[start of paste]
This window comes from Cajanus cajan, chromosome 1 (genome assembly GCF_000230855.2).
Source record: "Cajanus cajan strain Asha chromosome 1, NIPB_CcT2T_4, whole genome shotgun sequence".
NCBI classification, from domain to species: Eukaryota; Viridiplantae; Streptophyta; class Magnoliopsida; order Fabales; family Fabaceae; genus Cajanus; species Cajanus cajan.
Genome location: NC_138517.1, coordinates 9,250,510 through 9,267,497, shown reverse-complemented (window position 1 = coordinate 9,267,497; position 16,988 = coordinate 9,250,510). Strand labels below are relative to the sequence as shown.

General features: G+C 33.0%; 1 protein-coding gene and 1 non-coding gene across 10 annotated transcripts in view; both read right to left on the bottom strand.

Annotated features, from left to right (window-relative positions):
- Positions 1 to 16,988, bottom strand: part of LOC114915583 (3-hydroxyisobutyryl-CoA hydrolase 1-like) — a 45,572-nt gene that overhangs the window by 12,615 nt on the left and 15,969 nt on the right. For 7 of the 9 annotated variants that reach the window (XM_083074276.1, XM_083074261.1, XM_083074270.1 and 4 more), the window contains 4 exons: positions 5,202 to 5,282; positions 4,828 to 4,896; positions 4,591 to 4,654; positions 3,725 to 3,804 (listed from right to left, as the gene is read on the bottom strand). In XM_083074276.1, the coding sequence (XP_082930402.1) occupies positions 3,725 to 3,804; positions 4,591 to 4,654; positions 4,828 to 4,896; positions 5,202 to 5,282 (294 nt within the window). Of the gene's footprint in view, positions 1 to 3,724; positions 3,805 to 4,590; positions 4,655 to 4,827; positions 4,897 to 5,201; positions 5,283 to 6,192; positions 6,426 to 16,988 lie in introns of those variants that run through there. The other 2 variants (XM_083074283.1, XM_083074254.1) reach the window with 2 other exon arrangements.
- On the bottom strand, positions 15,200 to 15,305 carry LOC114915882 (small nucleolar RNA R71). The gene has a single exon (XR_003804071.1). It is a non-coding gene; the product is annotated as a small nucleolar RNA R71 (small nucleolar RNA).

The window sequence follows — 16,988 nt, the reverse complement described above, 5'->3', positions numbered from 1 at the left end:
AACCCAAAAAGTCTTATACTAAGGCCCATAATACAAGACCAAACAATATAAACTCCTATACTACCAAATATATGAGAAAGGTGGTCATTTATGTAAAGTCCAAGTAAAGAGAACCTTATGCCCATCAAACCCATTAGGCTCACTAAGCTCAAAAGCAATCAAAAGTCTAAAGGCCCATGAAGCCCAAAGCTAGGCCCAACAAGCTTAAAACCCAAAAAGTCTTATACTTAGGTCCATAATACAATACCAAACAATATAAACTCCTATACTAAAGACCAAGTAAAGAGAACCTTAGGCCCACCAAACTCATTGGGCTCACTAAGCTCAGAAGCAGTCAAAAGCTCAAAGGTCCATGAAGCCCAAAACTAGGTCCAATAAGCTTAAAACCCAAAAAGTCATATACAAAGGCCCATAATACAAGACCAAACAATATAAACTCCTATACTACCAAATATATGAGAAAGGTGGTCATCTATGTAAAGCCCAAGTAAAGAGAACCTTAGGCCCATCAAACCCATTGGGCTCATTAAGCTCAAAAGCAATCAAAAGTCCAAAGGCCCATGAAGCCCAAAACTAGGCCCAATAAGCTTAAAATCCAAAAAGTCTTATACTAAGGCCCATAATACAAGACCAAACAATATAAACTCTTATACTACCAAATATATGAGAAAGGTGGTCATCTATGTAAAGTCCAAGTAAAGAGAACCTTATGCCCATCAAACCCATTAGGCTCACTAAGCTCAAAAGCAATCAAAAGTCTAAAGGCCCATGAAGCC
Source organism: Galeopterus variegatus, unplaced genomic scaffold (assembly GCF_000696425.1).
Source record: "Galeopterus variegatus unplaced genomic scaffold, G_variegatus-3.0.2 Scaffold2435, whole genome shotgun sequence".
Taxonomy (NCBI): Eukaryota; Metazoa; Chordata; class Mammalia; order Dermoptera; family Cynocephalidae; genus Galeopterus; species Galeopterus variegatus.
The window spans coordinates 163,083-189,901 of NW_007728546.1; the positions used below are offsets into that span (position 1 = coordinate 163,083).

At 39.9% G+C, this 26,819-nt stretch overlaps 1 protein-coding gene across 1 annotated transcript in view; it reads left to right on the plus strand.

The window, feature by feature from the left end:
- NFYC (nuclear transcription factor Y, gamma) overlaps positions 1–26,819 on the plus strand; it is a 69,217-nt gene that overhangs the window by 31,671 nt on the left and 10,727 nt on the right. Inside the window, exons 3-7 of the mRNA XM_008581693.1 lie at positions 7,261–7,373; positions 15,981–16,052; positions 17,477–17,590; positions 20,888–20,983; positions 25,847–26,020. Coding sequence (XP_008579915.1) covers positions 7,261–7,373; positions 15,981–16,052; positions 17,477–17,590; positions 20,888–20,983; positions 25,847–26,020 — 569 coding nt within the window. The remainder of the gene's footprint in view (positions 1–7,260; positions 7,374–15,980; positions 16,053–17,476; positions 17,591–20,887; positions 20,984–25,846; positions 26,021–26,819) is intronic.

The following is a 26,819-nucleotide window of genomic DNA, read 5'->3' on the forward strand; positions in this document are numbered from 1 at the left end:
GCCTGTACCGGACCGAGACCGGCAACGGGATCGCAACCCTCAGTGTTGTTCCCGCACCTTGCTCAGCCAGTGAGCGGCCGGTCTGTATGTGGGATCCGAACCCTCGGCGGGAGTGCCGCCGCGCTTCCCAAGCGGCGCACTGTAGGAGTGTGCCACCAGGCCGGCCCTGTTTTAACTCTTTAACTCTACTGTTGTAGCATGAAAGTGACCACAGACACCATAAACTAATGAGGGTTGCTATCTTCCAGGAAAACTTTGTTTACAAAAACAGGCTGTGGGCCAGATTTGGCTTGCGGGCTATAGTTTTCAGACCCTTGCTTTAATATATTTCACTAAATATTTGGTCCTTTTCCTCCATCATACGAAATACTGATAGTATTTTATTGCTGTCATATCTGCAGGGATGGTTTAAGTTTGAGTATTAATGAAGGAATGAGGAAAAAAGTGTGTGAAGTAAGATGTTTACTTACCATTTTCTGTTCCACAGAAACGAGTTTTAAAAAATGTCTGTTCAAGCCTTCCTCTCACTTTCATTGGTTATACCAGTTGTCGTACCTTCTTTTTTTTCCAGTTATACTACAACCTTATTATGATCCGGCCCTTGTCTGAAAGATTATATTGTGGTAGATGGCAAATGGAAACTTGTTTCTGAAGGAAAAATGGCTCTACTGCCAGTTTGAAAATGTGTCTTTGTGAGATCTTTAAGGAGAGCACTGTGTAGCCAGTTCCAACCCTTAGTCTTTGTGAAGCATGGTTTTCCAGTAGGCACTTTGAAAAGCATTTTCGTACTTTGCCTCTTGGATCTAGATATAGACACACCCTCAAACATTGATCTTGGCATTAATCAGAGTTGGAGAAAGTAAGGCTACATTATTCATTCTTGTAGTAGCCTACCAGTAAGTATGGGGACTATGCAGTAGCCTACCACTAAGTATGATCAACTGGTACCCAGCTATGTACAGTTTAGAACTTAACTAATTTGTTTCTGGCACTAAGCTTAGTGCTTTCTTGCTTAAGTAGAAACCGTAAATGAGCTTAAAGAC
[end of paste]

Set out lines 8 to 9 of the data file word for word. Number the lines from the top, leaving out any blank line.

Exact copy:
- On the bottom strand, positions 15,200 to 15,305 carry LOC114915882 (small nucleolar RNA R71). The gene has a single exon (XR_003804071.1). It is a non-coding gene; the product is annotated as a small nucleolar RNA R71 (small nucleolar RNA).

The window sequence follows — 16,988 nt, the reverse complement described above, 5'->3', positions numbered from 1 at the left end: